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Regulation of cytoskeletal organization and junctional remodeling by the atypical cadherin Fat
Emily Marcinkevicius, Jennifer A. Zallen


The atypical cadherin Fat is a conserved regulator of planar cell polarity, but the mechanisms by which Fat controls cell shape and tissue structure are not well understood. Here, we show that Fat is required for the planar polarized organization of actin denticle precursors, adherens junction proteins and microtubules in the epidermis of the late Drosophila embryo. In wild-type embryos, spatially regulated cell-shape changes and rearrangements organize cells into highly aligned columns. Junctional remodeling is suppressed at dorsal and ventral cell boundaries, where adherens junction proteins accumulate. By contrast, adherens junction proteins fail to accumulate to the wild-type extent and all cell boundaries are equally engaged in junctional remodeling in fat mutants. The effects of loss of Fat on cell shape and junctional localization, but not its role in denticle organization, are recapitulated by mutations in Expanded, an upstream regulator of the conserved Hippo pathway, and mutations in Hippo and Warts, two kinases in the Hippo kinase cascade. However, the cell shape and planar polarity defects in fat mutants are not suppressed by removing the transcriptional co-activator Yorkie, suggesting that these roles of Fat are independent of Yorkie-mediated transcription. The effects of Fat on cell shape, junctional remodeling and microtubule localization are recapitulated by expression of activated Notch. These results demonstrate that cell shape, junctional localization and cytoskeletal planar polarity in the Drosophila embryo are regulated by a common signal provided by the atypical cadherin Fat and suggest that Fat influences tissue organization through its role in polarized junctional remodeling.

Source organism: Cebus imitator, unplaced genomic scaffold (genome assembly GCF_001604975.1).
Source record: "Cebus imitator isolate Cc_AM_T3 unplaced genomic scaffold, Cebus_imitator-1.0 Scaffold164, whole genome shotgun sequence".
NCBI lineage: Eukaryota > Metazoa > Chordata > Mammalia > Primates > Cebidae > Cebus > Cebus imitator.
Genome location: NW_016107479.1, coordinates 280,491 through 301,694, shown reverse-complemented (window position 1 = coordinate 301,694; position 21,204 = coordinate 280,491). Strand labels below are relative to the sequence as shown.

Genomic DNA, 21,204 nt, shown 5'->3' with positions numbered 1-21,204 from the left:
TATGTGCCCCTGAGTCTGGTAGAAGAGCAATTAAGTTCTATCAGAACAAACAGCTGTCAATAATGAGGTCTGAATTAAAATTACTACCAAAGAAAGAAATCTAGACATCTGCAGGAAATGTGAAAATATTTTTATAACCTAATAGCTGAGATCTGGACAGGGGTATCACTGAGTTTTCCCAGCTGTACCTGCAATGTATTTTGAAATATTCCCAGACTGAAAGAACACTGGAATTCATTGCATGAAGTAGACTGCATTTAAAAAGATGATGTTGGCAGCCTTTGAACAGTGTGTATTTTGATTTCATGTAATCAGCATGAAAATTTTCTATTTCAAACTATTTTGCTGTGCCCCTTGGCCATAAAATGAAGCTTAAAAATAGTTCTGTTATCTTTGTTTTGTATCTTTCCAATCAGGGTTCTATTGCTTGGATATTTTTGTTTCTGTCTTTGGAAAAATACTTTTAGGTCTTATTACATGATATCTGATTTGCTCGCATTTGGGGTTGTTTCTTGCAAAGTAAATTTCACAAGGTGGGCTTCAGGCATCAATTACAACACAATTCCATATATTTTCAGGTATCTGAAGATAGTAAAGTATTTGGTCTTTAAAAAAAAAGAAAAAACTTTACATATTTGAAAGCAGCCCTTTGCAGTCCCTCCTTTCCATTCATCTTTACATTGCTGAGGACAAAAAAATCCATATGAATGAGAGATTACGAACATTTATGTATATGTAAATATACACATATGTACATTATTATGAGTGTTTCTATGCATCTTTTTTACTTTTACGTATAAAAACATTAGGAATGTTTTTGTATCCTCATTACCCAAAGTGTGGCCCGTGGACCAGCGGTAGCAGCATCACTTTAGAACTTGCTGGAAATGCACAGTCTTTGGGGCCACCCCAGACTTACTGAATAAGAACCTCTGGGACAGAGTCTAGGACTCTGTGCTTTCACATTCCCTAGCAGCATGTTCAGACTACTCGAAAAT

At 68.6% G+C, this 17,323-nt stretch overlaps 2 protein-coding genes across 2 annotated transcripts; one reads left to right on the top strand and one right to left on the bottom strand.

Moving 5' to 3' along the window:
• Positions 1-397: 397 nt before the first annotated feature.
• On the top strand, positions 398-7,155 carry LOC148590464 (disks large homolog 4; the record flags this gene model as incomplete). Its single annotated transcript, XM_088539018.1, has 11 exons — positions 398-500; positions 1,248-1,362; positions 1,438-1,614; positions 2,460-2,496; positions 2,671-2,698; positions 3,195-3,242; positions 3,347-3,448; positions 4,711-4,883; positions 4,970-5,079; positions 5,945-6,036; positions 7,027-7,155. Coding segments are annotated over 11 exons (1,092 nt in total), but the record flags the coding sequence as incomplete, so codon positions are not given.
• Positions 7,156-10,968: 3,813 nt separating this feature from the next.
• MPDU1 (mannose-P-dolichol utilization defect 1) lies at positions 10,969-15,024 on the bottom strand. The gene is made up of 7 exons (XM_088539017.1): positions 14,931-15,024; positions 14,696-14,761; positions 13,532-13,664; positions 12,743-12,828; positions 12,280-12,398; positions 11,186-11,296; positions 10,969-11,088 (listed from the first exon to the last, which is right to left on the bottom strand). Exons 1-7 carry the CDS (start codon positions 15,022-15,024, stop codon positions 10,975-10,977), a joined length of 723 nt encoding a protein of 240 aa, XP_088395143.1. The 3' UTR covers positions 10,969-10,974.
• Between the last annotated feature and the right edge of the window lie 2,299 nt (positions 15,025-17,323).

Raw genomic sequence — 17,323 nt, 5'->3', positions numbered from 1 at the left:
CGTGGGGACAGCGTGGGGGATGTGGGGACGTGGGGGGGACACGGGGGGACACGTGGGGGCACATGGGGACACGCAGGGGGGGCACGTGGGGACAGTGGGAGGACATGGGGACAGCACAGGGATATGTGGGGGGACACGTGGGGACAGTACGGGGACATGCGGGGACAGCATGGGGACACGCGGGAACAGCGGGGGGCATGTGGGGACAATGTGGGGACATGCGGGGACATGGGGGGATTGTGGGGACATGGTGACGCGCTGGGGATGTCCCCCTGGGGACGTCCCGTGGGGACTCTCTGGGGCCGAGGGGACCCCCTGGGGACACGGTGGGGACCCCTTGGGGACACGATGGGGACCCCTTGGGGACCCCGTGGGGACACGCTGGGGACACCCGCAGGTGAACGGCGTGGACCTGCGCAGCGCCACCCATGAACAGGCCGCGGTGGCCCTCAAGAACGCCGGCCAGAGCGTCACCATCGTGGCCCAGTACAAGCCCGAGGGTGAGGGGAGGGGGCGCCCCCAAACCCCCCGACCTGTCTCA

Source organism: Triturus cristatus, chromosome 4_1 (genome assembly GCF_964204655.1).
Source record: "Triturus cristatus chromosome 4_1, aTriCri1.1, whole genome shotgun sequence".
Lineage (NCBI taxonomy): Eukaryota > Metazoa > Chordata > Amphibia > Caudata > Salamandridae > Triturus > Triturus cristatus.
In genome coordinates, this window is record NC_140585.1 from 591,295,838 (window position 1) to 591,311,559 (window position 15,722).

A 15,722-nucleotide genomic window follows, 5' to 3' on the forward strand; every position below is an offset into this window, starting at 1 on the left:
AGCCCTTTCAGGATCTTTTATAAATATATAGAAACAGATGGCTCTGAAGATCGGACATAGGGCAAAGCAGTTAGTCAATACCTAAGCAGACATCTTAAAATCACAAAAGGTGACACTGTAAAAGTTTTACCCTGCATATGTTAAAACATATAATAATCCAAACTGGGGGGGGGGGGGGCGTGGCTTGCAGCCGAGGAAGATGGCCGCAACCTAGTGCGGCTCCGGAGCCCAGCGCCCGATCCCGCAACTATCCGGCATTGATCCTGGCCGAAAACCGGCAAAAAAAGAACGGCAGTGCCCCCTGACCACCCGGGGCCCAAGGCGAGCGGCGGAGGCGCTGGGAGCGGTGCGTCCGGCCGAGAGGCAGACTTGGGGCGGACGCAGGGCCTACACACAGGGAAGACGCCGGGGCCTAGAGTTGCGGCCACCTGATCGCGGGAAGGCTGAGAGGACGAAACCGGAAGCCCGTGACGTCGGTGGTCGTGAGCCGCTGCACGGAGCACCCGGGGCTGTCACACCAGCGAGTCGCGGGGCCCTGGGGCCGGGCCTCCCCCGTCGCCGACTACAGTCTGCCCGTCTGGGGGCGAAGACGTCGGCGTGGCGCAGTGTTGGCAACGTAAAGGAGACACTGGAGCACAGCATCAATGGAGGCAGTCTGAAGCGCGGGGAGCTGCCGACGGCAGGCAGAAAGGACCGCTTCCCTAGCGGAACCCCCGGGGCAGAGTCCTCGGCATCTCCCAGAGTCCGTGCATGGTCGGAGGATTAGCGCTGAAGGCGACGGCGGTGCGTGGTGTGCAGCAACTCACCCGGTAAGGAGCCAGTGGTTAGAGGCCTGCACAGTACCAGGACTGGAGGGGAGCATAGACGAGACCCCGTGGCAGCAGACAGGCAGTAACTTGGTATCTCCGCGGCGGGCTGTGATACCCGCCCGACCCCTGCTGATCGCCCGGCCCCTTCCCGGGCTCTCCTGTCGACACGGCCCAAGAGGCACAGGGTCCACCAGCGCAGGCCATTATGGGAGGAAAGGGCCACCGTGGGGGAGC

• Accepted November 8, 2012.
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